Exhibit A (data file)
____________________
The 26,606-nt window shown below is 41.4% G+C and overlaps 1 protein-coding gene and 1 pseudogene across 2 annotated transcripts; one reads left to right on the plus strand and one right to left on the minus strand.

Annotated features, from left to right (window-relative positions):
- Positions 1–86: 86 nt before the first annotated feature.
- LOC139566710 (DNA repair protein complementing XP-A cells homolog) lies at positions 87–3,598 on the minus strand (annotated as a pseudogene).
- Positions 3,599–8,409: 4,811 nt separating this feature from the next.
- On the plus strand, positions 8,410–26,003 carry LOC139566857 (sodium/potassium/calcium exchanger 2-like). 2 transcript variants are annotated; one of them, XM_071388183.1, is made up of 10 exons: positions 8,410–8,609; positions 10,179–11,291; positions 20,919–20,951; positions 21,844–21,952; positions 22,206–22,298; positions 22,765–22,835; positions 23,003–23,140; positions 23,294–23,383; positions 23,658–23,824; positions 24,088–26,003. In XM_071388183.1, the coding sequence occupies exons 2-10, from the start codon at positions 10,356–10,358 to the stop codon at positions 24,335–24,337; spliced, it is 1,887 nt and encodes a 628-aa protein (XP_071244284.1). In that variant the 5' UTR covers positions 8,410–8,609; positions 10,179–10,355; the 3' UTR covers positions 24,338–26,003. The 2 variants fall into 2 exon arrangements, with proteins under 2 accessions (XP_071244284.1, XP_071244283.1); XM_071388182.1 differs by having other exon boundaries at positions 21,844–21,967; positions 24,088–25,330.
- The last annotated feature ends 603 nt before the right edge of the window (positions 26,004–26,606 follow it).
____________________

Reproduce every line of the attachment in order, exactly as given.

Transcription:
The 26,606-nt window shown below is 41.4% G+C and overlaps 1 protein-coding gene and 1 pseudogene across 2 annotated transcripts; one reads left to right on the plus strand and one right to left on the minus strand.

Annotated features, from left to right (window-relative positions):
- Positions 1–86: 86 nt before the first annotated feature.
- LOC139566710 (DNA repair protein complementing XP-A cells homolog) lies at positions 87–3,598 on the minus strand (annotated as a pseudogene).
- Positions 3,599–8,409: 4,811 nt separating this feature from the next.
- On the plus strand, positions 8,410–26,003 carry LOC139566857 (sodium/potassium/calcium exchanger 2-like). 2 transcript variants are annotated; one of them, XM_071388183.1, is made up of 10 exons: positions 8,410–8,609; positions 10,179–11,291; positions 20,919–20,951; positions 21,844–21,952; positions 22,206–22,298; positions 22,765–22,835; positions 23,003–23,140; positions 23,294–23,383; positions 23,658–23,824; positions 24,088–26,003. In XM_071388183.1, the coding sequence occupies exons 2-10, from the start codon at positions 10,356–10,358 to the stop codon at positions 24,335–24,337; spliced, it is 1,887 nt and encodes a 628-aa protein (XP_071244284.1). In that variant the 5' UTR covers positions 8,410–8,609; positions 10,179–10,355; the 3' UTR covers positions 24,338–26,003. The 2 variants fall into 2 exon arrangements, with proteins under 2 accessions (XP_071244284.1, XP_071244283.1); XM_071388182.1 differs by having other exon boundaries at positions 21,844–21,967; positions 24,088–25,330.
- The last annotated feature ends 603 nt before the right edge of the window (positions 26,004–26,606 follow it).